Freudian slippers

Sigmund Freud

It beats holiday snaps, pictures of other people’s children and any unnatural bruising – people telling you about their dreams!

Do people assume you’re perpetually carrying around a copy of Sigmund Freud’s The Interpretation of Dreams with you?  Ready to pronounce what giant snakes represent, being drowned by someone you don’t like at work or why Pamela Anderson featuring heavily actually means?

Whilst Freud led us to believe what these dreams possibly mean, they are not real life and didn’t happen – it’s like believing Coronation Street is real and wondering why, after Martha Longhurst got killed when the viaduct collapsed, it wasn’t splashed all over the front page of the next day’s Sun.

Anyone saying: “I had this weird dream last night” should immediately be told “never mind that, here are many pictures of my goldfish, may I saw my arm off with a spoon or I’m about to go and watch some paint dry, perhaps tell me there?”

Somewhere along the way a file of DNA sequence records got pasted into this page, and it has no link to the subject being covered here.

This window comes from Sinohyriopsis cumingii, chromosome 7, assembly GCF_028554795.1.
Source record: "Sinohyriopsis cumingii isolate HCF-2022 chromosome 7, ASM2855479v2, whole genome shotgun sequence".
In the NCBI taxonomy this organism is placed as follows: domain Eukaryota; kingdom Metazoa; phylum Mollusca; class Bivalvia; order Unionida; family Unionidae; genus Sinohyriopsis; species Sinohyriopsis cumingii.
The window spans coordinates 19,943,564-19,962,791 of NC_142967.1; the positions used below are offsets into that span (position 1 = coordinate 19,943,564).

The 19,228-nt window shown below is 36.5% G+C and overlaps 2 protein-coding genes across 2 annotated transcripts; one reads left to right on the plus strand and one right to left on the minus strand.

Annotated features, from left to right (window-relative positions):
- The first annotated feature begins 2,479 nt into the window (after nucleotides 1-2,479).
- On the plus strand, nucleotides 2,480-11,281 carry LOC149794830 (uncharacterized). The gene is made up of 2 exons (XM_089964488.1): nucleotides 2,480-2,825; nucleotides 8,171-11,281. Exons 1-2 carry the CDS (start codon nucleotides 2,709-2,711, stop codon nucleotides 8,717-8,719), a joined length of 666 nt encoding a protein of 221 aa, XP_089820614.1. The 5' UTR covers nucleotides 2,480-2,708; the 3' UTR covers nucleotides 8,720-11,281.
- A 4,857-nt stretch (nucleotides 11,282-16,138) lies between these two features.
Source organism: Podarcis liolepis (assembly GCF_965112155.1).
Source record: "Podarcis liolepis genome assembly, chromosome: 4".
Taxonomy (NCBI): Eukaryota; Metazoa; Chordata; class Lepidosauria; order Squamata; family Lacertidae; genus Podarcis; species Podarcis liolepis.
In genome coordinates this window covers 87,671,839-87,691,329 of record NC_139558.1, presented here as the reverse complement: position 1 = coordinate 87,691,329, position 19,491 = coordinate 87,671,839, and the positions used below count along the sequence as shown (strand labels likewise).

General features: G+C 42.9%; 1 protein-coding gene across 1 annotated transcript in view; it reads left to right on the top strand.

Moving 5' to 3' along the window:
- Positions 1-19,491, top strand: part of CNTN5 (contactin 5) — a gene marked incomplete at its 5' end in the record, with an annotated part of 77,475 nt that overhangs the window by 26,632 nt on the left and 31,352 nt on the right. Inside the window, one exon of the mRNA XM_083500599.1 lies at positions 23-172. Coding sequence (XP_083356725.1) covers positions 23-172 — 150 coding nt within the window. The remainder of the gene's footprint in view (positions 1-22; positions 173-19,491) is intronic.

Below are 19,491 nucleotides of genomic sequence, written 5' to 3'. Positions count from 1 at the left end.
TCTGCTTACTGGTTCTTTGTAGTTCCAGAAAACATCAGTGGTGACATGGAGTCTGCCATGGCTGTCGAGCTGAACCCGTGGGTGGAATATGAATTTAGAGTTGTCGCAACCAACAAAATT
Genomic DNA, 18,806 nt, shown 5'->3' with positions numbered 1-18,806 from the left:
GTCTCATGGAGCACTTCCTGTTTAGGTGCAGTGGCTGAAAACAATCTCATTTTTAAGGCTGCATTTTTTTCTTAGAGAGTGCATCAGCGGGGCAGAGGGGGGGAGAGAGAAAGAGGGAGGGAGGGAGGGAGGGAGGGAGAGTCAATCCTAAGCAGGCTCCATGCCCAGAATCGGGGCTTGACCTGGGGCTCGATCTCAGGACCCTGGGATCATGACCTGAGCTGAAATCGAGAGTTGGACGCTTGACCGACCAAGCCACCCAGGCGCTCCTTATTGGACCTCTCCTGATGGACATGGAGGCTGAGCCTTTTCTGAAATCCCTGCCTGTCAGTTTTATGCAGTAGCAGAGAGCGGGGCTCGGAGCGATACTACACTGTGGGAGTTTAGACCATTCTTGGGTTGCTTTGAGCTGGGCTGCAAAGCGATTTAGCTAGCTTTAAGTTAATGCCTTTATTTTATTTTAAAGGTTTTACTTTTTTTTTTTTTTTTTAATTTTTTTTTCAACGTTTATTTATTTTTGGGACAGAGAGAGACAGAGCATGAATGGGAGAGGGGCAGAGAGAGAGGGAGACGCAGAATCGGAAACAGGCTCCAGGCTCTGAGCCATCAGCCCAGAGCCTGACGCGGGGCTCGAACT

Some people will often say they don’t dream; you do dream, you just don’t remember (thank the Lord) all of them.

However, if you do want to properly dream a dream everyone will want to hear about around the water fountain, a cocktail of Camembert, brown ale and Skittles, all consumed before midnight, should do the trick.

Although, funnily enough, last night, I did dream about Pamela Anderson. Again.

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